The UN has warned the situation in Myanmar "seems a textbook example of ethnic cleansing"
Nobel Peace Prize winner Aung San Suu Kyi could become the first person to be stripped of the freedom of Dublin city.
The de facto leader of Myanmar – also known as Burma – was awarded the Irish honour in 2012 following a two-decade struggle for democracy in the South East Asian country.
However, she has come in for increasing criticism in recent weeks as international concern mounts over the persecution of the Rohingya minority in Myanmar.
The UN Human Rights Chief has warned that the treatment of the Muslim Rohingya population in the country's Rakhine state appears to be a “textbook example of ethnic cleansing."
Over 300,000 people are believed to have fled to Bangladesh in recent weeks as the Burmese police and army continue a violent crackdown in response to attacks by insurgents on police posts last month.
Tens of thousands more are believed to be on the move as conditions in the state deteriorate.
The UN has warned it is receiving “constant reports” of violent attacks by security forces – with claims that thousands of people have been killed or tortured.
As international controversy rages over the crackdown – and Ms Suu Kyi’s defence of her government’s actions – a number of Dublin councillors have called for her freedom of Dublin City award to be revoked.
Independent councillor Nial Ring said the motion will be voted on tomorrow morning - adding that there is significant support for the proposal.
“We feel so strongly about what is happening in Myanmar to the Rohingya minority there that we have asked the chief executive to get the legal department and the legal team to look at what are the mechanisms, procedures and legalities involved in removing the freedom of the city from someone,” he said.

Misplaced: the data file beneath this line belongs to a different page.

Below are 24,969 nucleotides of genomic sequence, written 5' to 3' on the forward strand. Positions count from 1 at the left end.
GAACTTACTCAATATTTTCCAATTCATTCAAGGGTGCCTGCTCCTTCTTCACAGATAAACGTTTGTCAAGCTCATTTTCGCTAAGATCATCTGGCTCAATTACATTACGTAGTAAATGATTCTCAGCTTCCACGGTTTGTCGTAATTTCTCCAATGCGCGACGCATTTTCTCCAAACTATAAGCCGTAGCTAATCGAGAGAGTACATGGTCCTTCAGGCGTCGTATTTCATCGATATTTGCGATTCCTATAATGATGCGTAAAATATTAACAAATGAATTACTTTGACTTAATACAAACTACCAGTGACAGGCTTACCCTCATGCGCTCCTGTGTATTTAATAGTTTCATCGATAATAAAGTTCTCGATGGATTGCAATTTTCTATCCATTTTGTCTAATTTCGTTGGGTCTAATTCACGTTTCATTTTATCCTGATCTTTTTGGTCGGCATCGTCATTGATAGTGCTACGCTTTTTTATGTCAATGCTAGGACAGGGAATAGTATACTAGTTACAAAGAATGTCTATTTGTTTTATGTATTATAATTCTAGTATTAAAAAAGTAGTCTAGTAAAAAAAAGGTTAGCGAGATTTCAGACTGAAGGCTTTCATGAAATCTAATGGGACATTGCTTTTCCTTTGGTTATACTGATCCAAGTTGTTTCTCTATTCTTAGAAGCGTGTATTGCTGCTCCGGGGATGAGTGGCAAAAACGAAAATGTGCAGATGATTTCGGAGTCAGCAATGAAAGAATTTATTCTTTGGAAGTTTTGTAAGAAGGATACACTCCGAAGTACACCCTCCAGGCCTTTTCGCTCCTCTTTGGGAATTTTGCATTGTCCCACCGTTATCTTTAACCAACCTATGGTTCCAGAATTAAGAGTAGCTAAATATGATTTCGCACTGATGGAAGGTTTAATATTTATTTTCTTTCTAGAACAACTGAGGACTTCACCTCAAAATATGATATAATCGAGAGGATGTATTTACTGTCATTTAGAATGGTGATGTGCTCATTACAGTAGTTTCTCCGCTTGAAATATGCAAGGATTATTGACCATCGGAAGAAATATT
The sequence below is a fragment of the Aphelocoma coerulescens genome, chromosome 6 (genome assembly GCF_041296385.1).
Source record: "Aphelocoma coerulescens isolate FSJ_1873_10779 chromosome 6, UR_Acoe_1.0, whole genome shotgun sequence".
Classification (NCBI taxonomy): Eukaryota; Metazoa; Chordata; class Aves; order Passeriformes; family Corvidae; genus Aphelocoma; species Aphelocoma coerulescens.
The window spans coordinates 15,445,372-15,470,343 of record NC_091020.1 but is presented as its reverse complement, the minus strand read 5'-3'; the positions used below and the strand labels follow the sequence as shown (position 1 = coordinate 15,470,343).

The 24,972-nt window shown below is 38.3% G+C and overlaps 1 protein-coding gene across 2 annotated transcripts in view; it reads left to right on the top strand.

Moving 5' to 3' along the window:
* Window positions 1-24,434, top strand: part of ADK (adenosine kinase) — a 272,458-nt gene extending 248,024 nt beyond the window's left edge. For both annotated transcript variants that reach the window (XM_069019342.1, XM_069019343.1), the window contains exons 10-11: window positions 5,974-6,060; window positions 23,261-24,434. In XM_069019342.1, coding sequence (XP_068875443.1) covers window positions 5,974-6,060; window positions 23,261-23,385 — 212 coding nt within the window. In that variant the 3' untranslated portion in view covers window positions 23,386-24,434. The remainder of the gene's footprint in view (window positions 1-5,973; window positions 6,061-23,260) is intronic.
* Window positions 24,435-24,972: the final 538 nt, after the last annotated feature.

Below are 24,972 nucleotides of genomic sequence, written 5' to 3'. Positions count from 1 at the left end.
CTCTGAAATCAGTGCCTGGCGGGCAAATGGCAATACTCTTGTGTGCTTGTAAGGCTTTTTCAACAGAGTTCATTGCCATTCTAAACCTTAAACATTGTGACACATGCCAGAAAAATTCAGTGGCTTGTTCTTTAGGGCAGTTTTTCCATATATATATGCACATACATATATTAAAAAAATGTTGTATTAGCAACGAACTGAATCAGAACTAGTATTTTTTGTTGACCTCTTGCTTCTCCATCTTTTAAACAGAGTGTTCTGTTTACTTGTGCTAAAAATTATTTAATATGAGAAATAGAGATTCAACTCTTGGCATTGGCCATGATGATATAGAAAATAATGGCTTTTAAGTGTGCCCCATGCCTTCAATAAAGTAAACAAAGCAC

“If it turns out that what the reports are [saying] is happening in Myanmar under the watchful eye of Aung San Suu Kyi – a Nobel Peace Prize winner – well then I think our fellow members may agree to the rescinding of the freedom of the city.”
Late last week, Ms Suu Kyi broke her silence on the situation, essentially claiming the reports of violence had been exaggerated and warning that her government was facing its “biggest challenge.”
She claimed “terrorists” were responsible for “a huge iceberg of misinformation” over the crisis.
However, the UN High Commissioner for Human Rights Zeid Ra'ad Al Hussein has warned that the “pattern of gross violations of the human rights of the Rohingya” could amount to crimes against humanity.
"Because Myanmar has refused access to human rights investigators the current situation cannot yet be fully assessed, but the situation seems a textbook example of ethnic cleansing," he said.
Several of Ms Suu Kyi’s fellow Nobel Peace Prize winners – including Archbishop Desmond Tutu – have criticised her over her handling of the situation.
An online petition calling for her to be stripped of her Nobel Prize has received nearly 412,000 signatures online.
Ms Suu Kyi spent almost 15 of the 21 years between 1989 to 2010 under house arrest in Myanmar.
She was a key figure in the 1988 uprisings against the Burma Socialist Programme Party, which had run the country since 1962.
During the struggle Ms Suu Kyi formed the National League for Democracy (NLFD) – which won 81% of the vote in national elections in 1990.
However, the military junta that had taken control of the country following the uprising refused to hand over power.
In 2015 the party won another landslide victory - eventually seeing Ms Suu Kyi installed as head of government in the newly created role of State Counsellor.